Open main menu

Page:Oregon Historical Quarterly volume 12.djvu/15

This page needs to be proofread.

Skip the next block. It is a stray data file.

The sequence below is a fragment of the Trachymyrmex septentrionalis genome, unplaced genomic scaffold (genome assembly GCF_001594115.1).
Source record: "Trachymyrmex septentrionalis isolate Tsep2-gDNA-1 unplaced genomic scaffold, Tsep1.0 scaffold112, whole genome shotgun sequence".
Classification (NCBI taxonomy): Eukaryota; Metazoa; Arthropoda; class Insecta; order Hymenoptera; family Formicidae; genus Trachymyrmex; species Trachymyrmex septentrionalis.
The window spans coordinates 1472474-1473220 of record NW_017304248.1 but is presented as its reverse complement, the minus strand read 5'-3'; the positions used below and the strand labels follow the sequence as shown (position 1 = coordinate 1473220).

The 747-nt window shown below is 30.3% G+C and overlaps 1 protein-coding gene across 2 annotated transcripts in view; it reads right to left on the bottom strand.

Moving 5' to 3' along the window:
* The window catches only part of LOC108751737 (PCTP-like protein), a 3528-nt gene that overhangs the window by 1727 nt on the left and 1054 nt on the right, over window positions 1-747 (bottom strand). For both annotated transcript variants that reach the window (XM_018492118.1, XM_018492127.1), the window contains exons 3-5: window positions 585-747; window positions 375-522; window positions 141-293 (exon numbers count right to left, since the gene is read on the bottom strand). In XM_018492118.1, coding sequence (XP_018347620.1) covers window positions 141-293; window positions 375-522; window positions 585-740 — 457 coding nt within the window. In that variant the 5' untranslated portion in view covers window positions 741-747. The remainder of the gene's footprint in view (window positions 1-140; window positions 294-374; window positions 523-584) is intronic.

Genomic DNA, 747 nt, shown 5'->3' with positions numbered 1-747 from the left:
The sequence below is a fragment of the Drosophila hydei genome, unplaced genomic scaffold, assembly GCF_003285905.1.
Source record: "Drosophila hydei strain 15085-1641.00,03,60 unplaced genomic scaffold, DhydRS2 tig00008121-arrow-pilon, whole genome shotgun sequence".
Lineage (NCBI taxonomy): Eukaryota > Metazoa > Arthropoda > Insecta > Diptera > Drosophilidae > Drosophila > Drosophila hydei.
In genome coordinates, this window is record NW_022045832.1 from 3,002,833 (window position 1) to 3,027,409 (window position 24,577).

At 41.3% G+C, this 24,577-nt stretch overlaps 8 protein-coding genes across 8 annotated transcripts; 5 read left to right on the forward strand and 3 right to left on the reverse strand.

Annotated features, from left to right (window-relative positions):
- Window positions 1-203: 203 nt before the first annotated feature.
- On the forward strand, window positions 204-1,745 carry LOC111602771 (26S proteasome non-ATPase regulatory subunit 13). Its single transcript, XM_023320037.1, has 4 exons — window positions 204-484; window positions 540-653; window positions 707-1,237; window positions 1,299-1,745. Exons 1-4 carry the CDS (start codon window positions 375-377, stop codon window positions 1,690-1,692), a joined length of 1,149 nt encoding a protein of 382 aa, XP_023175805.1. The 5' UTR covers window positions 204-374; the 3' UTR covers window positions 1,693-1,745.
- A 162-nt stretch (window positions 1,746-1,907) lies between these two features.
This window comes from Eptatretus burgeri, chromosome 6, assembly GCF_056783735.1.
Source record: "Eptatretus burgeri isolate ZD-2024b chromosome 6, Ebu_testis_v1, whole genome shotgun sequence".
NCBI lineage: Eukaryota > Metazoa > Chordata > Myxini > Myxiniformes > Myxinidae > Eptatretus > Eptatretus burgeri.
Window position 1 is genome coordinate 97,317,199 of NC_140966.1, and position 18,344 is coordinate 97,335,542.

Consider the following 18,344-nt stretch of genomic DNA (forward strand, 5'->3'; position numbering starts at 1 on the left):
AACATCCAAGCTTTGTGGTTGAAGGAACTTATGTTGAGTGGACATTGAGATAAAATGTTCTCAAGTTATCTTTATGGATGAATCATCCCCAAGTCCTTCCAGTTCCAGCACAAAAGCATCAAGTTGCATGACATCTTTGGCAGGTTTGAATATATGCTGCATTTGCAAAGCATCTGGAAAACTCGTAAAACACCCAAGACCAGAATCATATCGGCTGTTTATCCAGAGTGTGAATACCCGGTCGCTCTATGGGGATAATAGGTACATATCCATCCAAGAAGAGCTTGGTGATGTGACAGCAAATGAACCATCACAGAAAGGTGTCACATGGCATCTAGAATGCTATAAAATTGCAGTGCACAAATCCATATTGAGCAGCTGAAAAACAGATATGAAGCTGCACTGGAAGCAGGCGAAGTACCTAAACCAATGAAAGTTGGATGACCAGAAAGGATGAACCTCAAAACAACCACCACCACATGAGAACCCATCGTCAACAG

EARLY NAVIGATION OF THE STRAITS OF FUCA 7 married on 27th October, 1786, and Mrs. Barkley sailed with her husband from Ostend in the Loudoun, alias Imperial Eagle, on a trading voyage to the North-west coast and China, which was to be one of a series covering about ten years. Captain Barkley's log of the Imperial Eagle up to his arrival at Nootka is in the possession of the Honorable Mr. Justice Martin in Victoria ; but the subsequent log, with his plans and charts, passed into the hands of his owners and Captain John Meares, as will be hereafter related, and has disappeared. But fortunately for local history, Mrs. Barkley kept a diary, which was until a few years ago in the possession of her grand-son, the late Captain Edward Barkley, R. N., at Westholm, B. C. It is to that diary I am indebted for the particulars of this voyage. Students of the history of the coast must have noted the paucity of printed information concerning the voyage of the Imperial Eagle. The Imperial Eagle arrived at Nootka, the Mecca of all coast traders, in June, 1787. Soon after anchoring there, a canoe came alongside, and Mrs. Barkley was much surprised when a man, in every respect like an Indian and a very dirty one at that clothed in a dirty sea-otter skin stepped aboard and introduced himself as Dr. John Mackey late surgeon of the trading brig, Captain Cook. During the month the Im- perial Eagle remained at Nootka, Captain Barkley, with the aid of Mackey, so swept the sound of sea-otter skins, that when the Prince of Wales and the Princess Royal, commanded by Captains Colnett and Duncan arrived, they found the trade worthless. From Nootka the Imperial Eagle sailed southward, discov- ering Clayoquot sound and the sound we now call Barkley sound. Mrs. Barkley's diary says: "We anchored in a snug harbour in the sound, of which my husband made a plan as far as his knowledge of it would permit. The anchorage was off a large village and therefore we named the island, Village island." This is now known as Effingham island. Some time was spent here, a "very successful trade" carried on, and a